Los Angeles County is a beautiful, crowded, complicated place to live, and lots of people want to live there. Southern California has grown tremendously over the last century and in recent years. From 1980 to 1992, Los Angeles County had the largest population growth in the nation. Los Angeles County may be attractive, but it is not a peaceful place to live, in geologic terms. Many population centers are in areas of natural hazards, including earthquakes, floods, landslides, and mudflows.
The effects of urban growth are heightened in a region with such dynamic geology. Increased population puts great pressure on the environment. For example, increased recreation in the mountains increases the number of fires. Fires lead to erosion and erosion can lead to landslides.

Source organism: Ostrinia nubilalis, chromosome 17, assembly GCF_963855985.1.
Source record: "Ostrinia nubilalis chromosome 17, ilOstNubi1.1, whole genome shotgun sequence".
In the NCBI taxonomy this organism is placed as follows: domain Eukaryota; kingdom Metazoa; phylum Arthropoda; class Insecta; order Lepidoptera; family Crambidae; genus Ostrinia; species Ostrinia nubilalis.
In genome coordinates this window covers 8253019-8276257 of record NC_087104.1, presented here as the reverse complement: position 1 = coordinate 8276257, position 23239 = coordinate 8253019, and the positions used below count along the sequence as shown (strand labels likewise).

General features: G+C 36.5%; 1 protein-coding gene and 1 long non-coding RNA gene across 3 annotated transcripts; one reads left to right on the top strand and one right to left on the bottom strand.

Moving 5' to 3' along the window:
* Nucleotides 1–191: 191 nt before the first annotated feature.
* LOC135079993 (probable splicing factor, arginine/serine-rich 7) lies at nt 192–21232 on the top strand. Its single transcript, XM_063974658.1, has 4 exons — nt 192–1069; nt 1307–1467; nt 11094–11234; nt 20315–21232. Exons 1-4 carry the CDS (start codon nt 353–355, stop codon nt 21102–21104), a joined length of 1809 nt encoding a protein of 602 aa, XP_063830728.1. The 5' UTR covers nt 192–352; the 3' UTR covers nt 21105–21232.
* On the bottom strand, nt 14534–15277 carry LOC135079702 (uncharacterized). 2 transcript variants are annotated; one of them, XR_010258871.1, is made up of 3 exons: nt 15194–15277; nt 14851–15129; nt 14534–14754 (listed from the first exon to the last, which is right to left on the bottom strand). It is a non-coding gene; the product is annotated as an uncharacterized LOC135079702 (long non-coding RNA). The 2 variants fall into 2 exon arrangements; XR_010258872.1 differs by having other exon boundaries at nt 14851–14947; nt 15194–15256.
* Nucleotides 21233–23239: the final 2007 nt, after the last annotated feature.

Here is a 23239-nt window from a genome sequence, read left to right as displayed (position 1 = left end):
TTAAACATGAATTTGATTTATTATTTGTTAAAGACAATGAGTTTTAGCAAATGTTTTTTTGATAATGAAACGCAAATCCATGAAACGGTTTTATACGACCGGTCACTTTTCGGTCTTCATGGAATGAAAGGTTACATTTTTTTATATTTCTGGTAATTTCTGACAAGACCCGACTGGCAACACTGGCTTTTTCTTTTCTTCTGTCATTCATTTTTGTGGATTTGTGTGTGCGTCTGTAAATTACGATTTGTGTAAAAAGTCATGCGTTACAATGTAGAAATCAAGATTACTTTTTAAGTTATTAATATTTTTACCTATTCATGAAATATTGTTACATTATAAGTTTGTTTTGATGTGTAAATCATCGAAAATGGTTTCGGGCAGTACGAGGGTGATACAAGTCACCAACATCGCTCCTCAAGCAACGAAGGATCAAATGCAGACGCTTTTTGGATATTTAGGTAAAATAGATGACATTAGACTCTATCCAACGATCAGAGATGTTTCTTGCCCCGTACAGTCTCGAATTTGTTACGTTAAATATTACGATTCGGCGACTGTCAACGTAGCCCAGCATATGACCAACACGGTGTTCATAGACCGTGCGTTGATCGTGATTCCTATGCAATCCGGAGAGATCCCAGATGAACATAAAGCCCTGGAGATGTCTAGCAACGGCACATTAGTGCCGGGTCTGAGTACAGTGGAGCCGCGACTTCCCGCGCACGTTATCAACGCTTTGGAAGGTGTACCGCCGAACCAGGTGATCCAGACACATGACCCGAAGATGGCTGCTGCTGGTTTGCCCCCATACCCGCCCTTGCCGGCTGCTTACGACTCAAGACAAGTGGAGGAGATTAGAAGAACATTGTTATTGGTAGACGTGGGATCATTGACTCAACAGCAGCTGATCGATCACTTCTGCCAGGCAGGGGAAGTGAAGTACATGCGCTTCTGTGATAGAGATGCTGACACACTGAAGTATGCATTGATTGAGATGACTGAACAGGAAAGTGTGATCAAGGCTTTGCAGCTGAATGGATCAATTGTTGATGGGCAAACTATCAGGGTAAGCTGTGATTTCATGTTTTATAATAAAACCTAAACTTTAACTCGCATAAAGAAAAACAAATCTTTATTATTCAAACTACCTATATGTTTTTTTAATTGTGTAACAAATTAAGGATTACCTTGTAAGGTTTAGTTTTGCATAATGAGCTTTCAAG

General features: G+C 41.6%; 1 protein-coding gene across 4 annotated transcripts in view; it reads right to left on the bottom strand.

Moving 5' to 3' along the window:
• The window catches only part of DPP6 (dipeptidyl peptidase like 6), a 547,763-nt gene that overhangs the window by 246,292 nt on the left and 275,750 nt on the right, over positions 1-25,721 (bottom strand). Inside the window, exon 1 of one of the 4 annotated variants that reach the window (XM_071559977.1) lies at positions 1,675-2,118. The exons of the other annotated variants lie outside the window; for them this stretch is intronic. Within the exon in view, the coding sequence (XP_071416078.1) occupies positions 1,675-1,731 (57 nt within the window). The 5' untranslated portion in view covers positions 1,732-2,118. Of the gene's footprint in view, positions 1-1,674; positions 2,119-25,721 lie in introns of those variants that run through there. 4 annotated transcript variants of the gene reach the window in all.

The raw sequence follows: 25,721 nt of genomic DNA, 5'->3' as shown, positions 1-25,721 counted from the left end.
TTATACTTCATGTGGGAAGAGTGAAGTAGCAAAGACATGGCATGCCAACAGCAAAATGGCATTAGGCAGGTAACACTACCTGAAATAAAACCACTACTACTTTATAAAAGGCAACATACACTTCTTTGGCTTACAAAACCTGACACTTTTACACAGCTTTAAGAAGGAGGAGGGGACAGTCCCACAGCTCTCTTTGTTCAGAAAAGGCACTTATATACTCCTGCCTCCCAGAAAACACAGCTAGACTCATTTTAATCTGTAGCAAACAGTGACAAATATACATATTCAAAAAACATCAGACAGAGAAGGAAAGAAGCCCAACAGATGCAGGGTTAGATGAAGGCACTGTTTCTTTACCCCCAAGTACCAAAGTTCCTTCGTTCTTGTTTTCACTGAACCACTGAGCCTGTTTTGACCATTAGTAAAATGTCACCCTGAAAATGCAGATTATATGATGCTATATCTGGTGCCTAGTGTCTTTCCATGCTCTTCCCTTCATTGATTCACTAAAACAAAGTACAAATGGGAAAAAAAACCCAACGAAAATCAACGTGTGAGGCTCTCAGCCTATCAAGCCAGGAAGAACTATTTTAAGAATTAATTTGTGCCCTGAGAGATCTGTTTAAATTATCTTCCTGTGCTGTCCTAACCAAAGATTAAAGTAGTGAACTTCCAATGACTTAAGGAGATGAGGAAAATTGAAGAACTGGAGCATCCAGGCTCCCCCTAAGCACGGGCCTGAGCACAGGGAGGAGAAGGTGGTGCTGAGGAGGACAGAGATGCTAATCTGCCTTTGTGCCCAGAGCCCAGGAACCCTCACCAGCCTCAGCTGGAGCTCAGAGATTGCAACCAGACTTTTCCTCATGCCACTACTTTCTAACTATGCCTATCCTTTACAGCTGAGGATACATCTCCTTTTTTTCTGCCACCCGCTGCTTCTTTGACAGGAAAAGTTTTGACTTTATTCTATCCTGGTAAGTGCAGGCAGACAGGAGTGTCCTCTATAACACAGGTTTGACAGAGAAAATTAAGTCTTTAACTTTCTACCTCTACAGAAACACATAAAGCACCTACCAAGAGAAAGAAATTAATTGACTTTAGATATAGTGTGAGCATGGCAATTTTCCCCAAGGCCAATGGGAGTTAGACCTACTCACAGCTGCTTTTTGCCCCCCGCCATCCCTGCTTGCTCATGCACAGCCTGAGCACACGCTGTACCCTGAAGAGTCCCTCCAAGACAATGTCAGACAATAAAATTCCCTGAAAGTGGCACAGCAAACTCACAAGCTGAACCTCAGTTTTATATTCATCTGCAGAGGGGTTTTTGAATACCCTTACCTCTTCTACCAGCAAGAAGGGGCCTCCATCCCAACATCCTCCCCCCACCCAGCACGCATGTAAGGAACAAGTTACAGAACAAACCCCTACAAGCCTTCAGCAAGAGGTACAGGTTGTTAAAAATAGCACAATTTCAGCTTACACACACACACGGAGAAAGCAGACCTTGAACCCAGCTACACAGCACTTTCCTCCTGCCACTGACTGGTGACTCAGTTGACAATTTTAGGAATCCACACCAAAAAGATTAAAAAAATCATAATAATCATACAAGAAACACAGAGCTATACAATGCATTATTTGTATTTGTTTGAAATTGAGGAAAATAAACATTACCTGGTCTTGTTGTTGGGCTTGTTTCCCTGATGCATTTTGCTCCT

The San Gabriel Mountains have always experienced fires, floods, and landslides. But, because more people live in the foothills of the San Gabriel Mountains, in communities like La Crescenta and Montrose, normal geological processes have become hazards. To build these communities, people have altered hillsides and drainage systems, have replaced absorbent top soils with runoff-causing asphalt. As the area has become more crowded, it has become necessary and desirable to build homes into the hillsides. To build safely on steep slopes, people have had to alter the slopes, thus decreasing the slopes' stability.